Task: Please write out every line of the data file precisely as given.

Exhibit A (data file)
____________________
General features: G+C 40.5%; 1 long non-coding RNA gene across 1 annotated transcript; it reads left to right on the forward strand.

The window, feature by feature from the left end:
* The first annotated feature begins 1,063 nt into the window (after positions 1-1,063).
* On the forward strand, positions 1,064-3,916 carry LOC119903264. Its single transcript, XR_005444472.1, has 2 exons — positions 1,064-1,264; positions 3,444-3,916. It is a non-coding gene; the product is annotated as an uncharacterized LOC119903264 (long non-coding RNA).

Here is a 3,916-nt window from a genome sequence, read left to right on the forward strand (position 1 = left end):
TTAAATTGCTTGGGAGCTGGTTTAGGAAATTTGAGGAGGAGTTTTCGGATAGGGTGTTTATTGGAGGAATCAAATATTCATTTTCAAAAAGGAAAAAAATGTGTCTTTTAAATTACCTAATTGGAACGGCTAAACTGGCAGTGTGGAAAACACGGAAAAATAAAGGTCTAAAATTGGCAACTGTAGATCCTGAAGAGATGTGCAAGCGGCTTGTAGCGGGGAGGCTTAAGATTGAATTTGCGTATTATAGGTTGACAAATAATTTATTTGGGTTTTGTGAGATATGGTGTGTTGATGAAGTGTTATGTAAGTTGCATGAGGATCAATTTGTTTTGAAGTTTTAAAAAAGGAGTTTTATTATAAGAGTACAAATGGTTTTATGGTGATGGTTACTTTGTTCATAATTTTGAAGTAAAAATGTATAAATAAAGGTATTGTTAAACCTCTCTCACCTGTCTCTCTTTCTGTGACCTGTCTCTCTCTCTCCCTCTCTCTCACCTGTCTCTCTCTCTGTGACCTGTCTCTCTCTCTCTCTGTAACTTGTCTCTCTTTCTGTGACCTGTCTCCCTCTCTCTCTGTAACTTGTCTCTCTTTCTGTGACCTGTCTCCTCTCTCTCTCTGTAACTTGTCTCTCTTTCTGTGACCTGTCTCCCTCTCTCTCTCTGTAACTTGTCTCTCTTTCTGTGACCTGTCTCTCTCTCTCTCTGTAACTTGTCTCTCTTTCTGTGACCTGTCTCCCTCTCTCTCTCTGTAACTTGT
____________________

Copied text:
General features: G+C 40.5%; 1 long non-coding RNA gene across 1 annotated transcript; it reads left to right on the forward strand.

The window, feature by feature from the left end:
* The first annotated feature begins 1,063 nt into the window (after positions 1-1,063).
* On the forward strand, positions 1,064-3,916 carry LOC119903264. Its single transcript, XR_005444472.1, has 2 exons — positions 1,064-1,264; positions 3,444-3,916. It is a non-coding gene; the product is annotated as an uncharacterized LOC119903264 (long non-coding RNA).

Here is a 3,916-nt window from a genome sequence, read left to right on the forward strand (position 1 = left end):
TTAAATTGCTTGGGAGCTGGTTTAGGAAATTTGAGGAGGAGTTTTCGGATAGGGTGTTTATTGGAGGAATCAAATATTCATTTTCAAAAAGGAAAAAAATGTGTCTTTTAAATTACCTAATTGGAACGGCTAAACTGGCAGTGTGGAAAACACGGAAAAATAAAGGTCTAAAATTGGCAACTGTAGATCCTGAAGAGATGTGCAAGCGGCTTGTAGCGGGGAGGCTTAAGATTGAATTTGCGTATTATAGGTTGACAAATAATTTATTTGGGTTTTGTGAGATATGGTGTGTTGATGAAGTGTTATGTAAGTTGCATGAGGATCAATTTGTTTTGAAGTTTTAAAAAAGGAGTTTTATTATAAGAGTACAAATGGTTTTATGGTGATGGTTACTTTGTTCATAATTTTGAAGTAAAAATGTATAAATAAAGGTATTGTTAAACCTCTCTCACCTGTCTCTCTTTCTGTGACCTGTCTCTCTCTCTCCCTCTCTCTCACCTGTCTCTCTCTCTGTGACCTGTCTCTCTCTCTCTCTGTAACTTGTCTCTCTTTCTGTGACCTGTCTCCCTCTCTCTCTGTAACTTGTCTCTCTTTCTGTGACCTGTCTCCTCTCTCTCTCTGTAACTTGTCTCTCTTTCTGTGACCTGTCTCCCTCTCTCTCTCTGTAACTTGTCTCTCTTTCTGTGACCTGTCTCTCTCTCTCTCTGTAACTTGTCTCTCTTTCTGTGACCTGTCTCCCTCTCTCTCTCTGTAACTTGT